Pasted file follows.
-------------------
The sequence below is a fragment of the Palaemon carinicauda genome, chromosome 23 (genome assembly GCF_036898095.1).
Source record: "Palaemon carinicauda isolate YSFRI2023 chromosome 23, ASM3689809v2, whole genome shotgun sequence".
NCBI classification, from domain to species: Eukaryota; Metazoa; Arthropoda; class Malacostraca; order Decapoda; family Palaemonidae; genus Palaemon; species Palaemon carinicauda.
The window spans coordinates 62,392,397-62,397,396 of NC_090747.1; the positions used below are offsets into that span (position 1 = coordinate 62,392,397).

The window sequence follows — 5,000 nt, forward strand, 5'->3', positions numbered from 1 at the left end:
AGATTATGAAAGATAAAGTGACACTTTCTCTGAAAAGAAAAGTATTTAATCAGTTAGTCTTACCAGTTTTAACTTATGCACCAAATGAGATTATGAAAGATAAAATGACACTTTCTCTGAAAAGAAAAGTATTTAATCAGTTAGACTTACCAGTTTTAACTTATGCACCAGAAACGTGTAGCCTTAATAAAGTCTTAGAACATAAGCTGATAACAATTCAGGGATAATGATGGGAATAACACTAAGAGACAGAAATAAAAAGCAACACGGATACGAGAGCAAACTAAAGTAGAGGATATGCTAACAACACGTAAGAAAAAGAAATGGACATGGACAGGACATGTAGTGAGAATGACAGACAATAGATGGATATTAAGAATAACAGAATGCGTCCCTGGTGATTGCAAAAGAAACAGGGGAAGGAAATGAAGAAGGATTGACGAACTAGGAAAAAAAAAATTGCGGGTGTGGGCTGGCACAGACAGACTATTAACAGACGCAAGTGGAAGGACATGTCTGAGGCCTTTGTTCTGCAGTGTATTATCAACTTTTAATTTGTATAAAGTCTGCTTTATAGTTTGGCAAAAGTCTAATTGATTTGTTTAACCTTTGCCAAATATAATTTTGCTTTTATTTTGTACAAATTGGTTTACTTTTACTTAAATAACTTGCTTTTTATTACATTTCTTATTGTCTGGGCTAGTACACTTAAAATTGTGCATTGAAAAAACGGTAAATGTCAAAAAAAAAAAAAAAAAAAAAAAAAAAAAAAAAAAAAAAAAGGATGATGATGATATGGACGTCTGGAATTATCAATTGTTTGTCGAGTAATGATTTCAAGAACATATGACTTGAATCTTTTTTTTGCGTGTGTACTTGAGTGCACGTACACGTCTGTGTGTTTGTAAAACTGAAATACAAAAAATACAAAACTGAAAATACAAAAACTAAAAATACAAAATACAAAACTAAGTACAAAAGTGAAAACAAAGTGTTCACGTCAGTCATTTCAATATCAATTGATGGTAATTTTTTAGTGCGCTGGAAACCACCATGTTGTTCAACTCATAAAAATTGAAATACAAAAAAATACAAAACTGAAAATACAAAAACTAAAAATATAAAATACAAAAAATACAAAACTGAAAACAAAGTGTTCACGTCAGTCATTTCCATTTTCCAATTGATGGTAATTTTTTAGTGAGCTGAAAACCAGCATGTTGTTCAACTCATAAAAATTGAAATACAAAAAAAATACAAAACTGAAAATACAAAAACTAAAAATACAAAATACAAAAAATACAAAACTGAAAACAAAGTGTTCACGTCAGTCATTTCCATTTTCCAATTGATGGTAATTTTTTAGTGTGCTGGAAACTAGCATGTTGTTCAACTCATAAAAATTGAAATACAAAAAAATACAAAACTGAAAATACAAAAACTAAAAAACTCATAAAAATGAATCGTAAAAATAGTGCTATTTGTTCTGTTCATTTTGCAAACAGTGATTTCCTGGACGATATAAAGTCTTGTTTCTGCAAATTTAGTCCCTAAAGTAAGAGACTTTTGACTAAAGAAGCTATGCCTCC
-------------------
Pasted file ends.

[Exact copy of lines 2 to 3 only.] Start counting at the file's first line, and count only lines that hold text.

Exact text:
Source record: "Palaemon carinicauda isolate YSFRI2023 chromosome 23, ASM3689809v2, whole genome shotgun sequence".
NCBI classification, from domain to species: Eukaryota; Metazoa; Arthropoda; class Malacostraca; order Decapoda; family Palaemonidae; genus Palaemon; species Palaemon carinicauda.